Syracuse, N.Y. — The tinted windows of the 2003 Honda Accord were rolled down just enough for Desiree Seymore to see a pair of eyes and the barrel of a gun.
It pulled within a couple feet of the parked car that Seymore was sitting in with her baby, two girls and her cousin, the driver.
Seymore saw the man’s eyes dart, head swivel and the window roll down.
The man pushed the gun’s barrel out the window and started firing.
One bullet hit the pelvis of an 8-year-old girl. Another hit a 3-year-old girl.
Three shots struck 11-month-old Dior Harris, who was in a car seat sandwiched between her cousins in the back seat. Seymore, in the front passenger’s seat, looked back at her daughter and saw blood. Dior made no sounds.
A shot to the little girl’s chest killed her.
Dior, who would have had her first birthday later this month, is the youngest victim of street violence in Syracuse’s history.
“Snatched from us just like that,” Seymore said. “We’ll never see her again, or wake up to her or nothing.”
In the days after the shooting, Dior’s family has gathered at a relative’s Syracuse home to remember Dior, console each other and try to understand what happened.
They wonder why someone would target the family. They can’t understand how the man accused in the shooting, Chavez Ocasio, who has his own newborn child, could shoot toward a car with kids.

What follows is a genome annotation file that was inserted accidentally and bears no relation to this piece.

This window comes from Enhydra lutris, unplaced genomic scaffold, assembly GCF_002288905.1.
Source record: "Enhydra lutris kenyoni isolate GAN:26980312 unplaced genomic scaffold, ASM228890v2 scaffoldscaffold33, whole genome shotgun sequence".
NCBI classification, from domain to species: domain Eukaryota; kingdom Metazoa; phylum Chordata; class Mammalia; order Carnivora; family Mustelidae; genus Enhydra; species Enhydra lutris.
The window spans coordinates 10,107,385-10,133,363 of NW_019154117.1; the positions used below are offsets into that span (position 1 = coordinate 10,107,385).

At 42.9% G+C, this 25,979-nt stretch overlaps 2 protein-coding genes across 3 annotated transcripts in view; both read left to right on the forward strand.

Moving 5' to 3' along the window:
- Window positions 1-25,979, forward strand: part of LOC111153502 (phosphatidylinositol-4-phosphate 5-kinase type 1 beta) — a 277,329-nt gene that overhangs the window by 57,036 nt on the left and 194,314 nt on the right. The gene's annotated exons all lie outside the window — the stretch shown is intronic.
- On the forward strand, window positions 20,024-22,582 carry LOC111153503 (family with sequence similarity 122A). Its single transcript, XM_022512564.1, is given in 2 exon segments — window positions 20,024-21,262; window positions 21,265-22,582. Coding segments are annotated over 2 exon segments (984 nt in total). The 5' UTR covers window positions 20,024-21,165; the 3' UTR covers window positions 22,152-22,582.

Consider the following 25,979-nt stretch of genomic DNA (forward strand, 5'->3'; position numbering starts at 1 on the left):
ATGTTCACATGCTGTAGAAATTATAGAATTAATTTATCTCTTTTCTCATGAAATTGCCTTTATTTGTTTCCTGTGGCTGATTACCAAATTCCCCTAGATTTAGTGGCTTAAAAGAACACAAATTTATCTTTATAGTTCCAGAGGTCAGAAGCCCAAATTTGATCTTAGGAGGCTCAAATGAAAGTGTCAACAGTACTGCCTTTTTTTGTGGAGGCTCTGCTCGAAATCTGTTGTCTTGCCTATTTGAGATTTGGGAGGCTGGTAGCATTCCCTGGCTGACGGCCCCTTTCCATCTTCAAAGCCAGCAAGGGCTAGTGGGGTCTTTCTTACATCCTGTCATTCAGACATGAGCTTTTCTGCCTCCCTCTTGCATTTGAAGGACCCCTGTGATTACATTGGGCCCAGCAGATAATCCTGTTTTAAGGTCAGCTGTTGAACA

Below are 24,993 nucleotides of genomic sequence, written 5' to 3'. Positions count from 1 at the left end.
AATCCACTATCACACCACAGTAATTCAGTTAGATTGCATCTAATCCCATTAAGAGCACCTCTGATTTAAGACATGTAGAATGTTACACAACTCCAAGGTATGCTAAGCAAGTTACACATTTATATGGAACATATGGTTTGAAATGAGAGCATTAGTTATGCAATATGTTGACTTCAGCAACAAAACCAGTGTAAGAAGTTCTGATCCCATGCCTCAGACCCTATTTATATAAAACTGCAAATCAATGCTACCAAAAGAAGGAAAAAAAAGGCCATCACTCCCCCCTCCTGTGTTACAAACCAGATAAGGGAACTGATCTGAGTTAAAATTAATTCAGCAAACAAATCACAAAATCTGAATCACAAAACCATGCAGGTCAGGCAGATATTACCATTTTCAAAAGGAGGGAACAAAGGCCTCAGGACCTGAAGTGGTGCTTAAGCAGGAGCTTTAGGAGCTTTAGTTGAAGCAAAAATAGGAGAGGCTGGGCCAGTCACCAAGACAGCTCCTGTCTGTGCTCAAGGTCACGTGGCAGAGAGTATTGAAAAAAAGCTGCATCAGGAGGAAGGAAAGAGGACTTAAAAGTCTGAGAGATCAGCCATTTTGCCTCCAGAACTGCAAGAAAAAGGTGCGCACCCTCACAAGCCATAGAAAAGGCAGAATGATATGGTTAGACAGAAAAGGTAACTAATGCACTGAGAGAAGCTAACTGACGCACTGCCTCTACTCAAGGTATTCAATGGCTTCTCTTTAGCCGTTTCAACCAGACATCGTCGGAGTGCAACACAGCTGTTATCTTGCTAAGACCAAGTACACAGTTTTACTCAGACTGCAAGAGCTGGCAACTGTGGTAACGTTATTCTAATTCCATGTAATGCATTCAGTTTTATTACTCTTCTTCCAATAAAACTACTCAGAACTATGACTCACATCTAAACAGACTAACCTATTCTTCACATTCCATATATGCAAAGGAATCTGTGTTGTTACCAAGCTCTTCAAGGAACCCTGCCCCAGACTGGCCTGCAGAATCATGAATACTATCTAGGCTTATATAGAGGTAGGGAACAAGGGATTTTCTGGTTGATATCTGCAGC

They also worry about the stress on Seymore, who is pregnant with a boy due May 11. Dior’s mother sometimes cries, screams and then comes “back to earth.” She passed out multiple times the day Dior was killed and then again when the medical examiner called to tell her that the bullet to Dior’s chest had killed her.
By now, Seymore has run herself through the seconds-long shooting on Sunday evening dozens of times. It is no longer a moment.
Surrounded by her family, Seymore this week sat down for the first time and shared with Syracuse.com | The Post-Standard what happened.
Seymoure’s cousin, Shakema Buckmon, had driven Seymore and the children to Western Lights Plaza to buy some crab legs. On the way back, they briefly stopped near Grant Avenue and South Geddes Street, where Buckmon lives.
That’s when the car police believe belonged to Ocasio pulled alongside Buckmon’s black Ford Fusion and the shooting started. Police say at least five shots were fired.
They f—ing shooting, Seymore remembers yelling. We got to go.
But Buckmon’s car didn’t move, for reasons unclear to Seymore.
When the shots stopped, Seymore expected chaos: tires screeching, skid marks on the road and the shooter’s car speeding away. Instead, the car just rolled down the street.
She would later be struck by the brazenness of the shooting. Seymore said the shooter didn’t wear a face mask to hide his identity.
Buckmon’s car finally lurched, and she sped away.
Seymore looked back at Dior. She saw blood. She reached back to get Dior out of the car seat but couldn’t reach the belt.
In minutes, they reached a house at 157 Lincoln Ave., where Seymore’s sister lived. Seymore got out of the car and fell to the ground
My baby been shot, she remembers yelling.
Milteshia Seymore, Desiree Seymore’s sister, rushed out of the house to help. She tried to rip the baby’s clothing off to find where the blood was coming from.